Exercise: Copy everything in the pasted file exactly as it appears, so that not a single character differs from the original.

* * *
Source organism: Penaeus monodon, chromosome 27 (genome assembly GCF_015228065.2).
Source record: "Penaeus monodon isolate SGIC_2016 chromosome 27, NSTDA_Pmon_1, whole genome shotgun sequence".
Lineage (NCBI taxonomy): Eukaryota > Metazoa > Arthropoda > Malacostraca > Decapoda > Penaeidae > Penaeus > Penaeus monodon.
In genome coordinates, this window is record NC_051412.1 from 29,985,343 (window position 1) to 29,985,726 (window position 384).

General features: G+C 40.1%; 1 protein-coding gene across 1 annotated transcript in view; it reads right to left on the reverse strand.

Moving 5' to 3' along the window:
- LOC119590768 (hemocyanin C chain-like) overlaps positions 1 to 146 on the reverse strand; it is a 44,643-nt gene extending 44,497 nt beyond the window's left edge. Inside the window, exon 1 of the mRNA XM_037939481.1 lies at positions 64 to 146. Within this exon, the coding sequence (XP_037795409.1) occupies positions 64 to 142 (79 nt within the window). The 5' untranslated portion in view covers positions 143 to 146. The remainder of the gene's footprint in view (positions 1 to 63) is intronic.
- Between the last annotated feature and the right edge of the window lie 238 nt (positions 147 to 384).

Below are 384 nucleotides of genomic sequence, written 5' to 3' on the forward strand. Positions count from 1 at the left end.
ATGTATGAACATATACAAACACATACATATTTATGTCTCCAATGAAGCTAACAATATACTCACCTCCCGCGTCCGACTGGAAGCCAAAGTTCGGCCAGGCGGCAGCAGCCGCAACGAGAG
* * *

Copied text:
Source organism: Penaeus monodon, chromosome 27 (genome assembly GCF_015228065.2).
Source record: "Penaeus monodon isolate SGIC_2016 chromosome 27, NSTDA_Pmon_1, whole genome shotgun sequence".
Lineage (NCBI taxonomy): Eukaryota > Metazoa > Arthropoda > Malacostraca > Decapoda > Penaeidae > Penaeus > Penaeus monodon.
In genome coordinates, this window is record NC_051412.1 from 29,985,343 (window position 1) to 29,985,726 (window position 384).

General features: G+C 40.1%; 1 protein-coding gene across 1 annotated transcript in view; it reads right to left on the reverse strand.

Moving 5' to 3' along the window:
- LOC119590768 (hemocyanin C chain-like) overlaps positions 1 to 146 on the reverse strand; it is a 44,643-nt gene extending 44,497 nt beyond the window's left edge. Inside the window, exon 1 of the mRNA XM_037939481.1 lies at positions 64 to 146. Within this exon, the coding sequence (XP_037795409.1) occupies positions 64 to 142 (79 nt within the window). The 5' untranslated portion in view covers positions 143 to 146. The remainder of the gene's footprint in view (positions 1 to 63) is intronic.
- Between the last annotated feature and the right edge of the window lie 238 nt (positions 147 to 384).

Below are 384 nucleotides of genomic sequence, written 5' to 3' on the forward strand. Positions count from 1 at the left end.
ATGTATGAACATATACAAACACATACATATTTATGTCTCCAATGAAGCTAACAATATACTCACCTCCCGCGTCCGACTGGAAGCCAAAGTTCGGCCAGGCGGCAGCAGCCGCAACGAGAG